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A High-Yielding Haven

As an ever-more-aggressive rate-hiking cycle rocks the financial markets, might corporate credit offer a space that is both remunerative and relatively calm? Last week brought the third consecutive 75-basis-point rate hike from the U.S. Federal Reserve. The market had even priced in a meaningful risk of a full percentage point.

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The week also brought more signs of this rapid hiking cycle reverberating worldwide, as other central banks scrambled not to get left behind. Sweden’s Riksbank did pull off a 100-basis-point surprise. The Bank of England hiked by 50 basis points for the second time in a row. The European Central Bank’s president reiterated a commitment to higher rates after its first-ever 75-basis-point hike earlier this month. The Bank of Japan intervened to prop up the sinking yen.

But while the worsening outlook for inflation, rates and growth took some equity indices back below their bear-market thresholds, credit markets—often the first domino to fall in previous economic downturns or market shocks—appear open, liquid, fully functional and relatively calm.

Yield

The picture holds true wherever we look.

In U.S. investment grade bonds, average option-adjusted spreads are 50 basis points wider than they were at the beginning of the year, but 17 basis points lower than they were at their peak in July. Yields are well above 5%.

U.S. high yield spreads are 100 basis points tighter than they were in July, but average yields are near their highs, at almost 9%. Even higher-quality BBs are yielding more than 7%. And the market has been open, buying up $87 billion in high-yield new issuance and $189 billion in senior floating rate loan new issuance year-to-date through August 31, 2022.

The growth and inflation outlook is especially challenging in Europe, but that doesn’t appear to be dragging on the euro high yield market in the way it is on European equities. Spreads are 120 basis points tighter than their July peaks, and the average yield sits at around 7.5% for a substantially higher-quality market than the U.S. Euro BBs yield around 6.4%.

Even among hard-currency emerging markets corporates, average spreads are in by 60 basis points since July, while yields are at a multiyear high of more than 7%, for an average credit rating of BBB.

Resilience

This credit market resilience stands in marked contrast to previous wobbles in the economy and markets, from the market shutdown of the 2020 COVID spring, through the jitters of late 2018 and early 2016, to the turmoil of the Eurozone and Great Financial Crisis.

We think there are three big reasons for this resilience:

First, there is the “central bank put option.” It’s not unusual to hear people say that it’s expired for equity investors. Nowadays policymakers even hint at the necessity of pushing down stock market valuations. Most people believe it’s still in place for credit markets, however, albeit way “out of the money.”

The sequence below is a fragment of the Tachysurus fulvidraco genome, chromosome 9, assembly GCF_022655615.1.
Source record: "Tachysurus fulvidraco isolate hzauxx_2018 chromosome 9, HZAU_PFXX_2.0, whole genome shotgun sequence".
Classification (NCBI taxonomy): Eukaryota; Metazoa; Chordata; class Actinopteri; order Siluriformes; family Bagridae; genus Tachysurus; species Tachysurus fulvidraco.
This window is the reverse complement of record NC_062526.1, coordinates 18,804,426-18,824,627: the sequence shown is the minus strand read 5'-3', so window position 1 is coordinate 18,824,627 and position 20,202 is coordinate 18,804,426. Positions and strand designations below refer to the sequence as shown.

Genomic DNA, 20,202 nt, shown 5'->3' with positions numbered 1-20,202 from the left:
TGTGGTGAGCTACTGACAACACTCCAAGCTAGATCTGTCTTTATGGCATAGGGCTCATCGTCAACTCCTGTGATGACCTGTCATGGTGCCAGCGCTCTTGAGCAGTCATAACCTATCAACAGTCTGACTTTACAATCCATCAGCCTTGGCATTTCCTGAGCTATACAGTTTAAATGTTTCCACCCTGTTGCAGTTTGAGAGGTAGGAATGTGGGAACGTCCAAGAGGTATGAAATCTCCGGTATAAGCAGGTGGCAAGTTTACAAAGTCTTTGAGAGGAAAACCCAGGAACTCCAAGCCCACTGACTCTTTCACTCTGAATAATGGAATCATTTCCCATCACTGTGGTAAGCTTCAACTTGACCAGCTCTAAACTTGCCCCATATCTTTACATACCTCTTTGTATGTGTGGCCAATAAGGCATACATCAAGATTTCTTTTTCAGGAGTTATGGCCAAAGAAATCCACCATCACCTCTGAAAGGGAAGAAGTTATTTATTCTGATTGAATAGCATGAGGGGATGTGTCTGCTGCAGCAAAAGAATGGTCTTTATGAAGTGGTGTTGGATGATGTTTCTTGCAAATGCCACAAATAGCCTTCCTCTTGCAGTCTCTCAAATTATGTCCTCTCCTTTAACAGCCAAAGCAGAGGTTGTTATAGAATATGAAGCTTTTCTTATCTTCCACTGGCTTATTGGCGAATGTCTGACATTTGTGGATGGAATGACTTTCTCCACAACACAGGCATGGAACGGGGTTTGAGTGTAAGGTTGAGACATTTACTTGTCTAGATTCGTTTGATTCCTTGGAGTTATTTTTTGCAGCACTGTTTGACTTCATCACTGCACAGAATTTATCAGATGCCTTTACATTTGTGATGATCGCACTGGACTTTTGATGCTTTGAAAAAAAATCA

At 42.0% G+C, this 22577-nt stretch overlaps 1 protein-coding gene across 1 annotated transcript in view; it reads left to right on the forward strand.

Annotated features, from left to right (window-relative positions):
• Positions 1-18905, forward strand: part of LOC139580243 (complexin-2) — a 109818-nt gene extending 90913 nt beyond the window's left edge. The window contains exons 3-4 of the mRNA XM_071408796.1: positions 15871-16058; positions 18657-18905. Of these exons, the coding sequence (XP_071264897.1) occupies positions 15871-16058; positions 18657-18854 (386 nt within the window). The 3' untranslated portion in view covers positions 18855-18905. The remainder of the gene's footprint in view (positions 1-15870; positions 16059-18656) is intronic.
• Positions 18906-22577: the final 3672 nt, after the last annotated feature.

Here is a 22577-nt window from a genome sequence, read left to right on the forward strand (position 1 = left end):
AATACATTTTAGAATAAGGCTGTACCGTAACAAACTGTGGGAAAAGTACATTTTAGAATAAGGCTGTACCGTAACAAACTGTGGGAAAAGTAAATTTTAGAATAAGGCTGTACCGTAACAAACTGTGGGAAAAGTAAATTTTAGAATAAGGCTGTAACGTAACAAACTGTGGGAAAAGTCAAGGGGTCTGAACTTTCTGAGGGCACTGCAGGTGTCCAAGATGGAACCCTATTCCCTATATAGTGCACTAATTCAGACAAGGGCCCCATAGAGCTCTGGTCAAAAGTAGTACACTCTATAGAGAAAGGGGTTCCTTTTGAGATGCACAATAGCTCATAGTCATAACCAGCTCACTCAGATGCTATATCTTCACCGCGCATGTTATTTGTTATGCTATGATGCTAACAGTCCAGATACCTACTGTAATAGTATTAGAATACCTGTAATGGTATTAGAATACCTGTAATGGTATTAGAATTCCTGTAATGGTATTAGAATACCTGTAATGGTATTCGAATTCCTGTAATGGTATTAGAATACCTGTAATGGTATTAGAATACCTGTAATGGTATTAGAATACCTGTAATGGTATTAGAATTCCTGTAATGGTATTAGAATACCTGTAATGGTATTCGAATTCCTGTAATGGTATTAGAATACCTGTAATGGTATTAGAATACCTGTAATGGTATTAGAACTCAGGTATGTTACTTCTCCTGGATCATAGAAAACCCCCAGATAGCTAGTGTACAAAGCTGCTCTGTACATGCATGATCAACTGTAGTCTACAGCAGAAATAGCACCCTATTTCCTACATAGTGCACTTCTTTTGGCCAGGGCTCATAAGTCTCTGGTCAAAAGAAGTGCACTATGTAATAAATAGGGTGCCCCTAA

The Fed’s COVID-19 interventions and the breadth of instruments that were eligible for the ECB’s asset purchase programs over recent years suggest the importance central banks place on liquid, open and functioning credit markets. We think that effectively caps global high yield spreads somewhere below the 1,700-basis-point level we saw during the Great Financial Crisis.

Second, credit fundamentals are generally strong. While real GDP growth is slowing, high inflation is sustaining nominal GDP growth—and debt interest is paid in nominal dollars and euros. Moreover, during the past couple of years of extremely low rates, many companies borrowed to build their cash balances and extend their debt maturities. As a result, much of the refinancing for U.S. high yield debt, for example, won’t be due until 2025, with only 8% maturing before then. That’s why we anticipate only a gradual and modest rise in defaults over the next two years, analogous to what we experienced in the late 1990s and early 2000s.

And finally, yields in the 5 – 9% range are proving very attractive to a diverse swath of investors who remain wary of both the risk and the return potential of equities. Those prepared to consider the European corporate hybrid market, for example, can look for opportunities in high-quality, investment-grade issuers yielding 5% or more with just two years’ duration. This helps explain why the market in new credit issuance is so open and liquid.

A Relative Haven… For Now

We have been impressed with the resilience of the corporate credit markets in the midst of what has been an epic bear market for bonds. For now, we think credit spreads can offer a remunerative and relatively calm haven amid the volatility rocking the rest of the financial markets.

That being said, we think cracks are more likely in the foreign exchange or sovereign markets than in credit, and if a crisis erupts there, credit markets are unlikely to be immune. In that eventuality, we may see just how far out of the money the central bank put option really is.

Brad Tank 28 September

Article also available in : English EN | français FR

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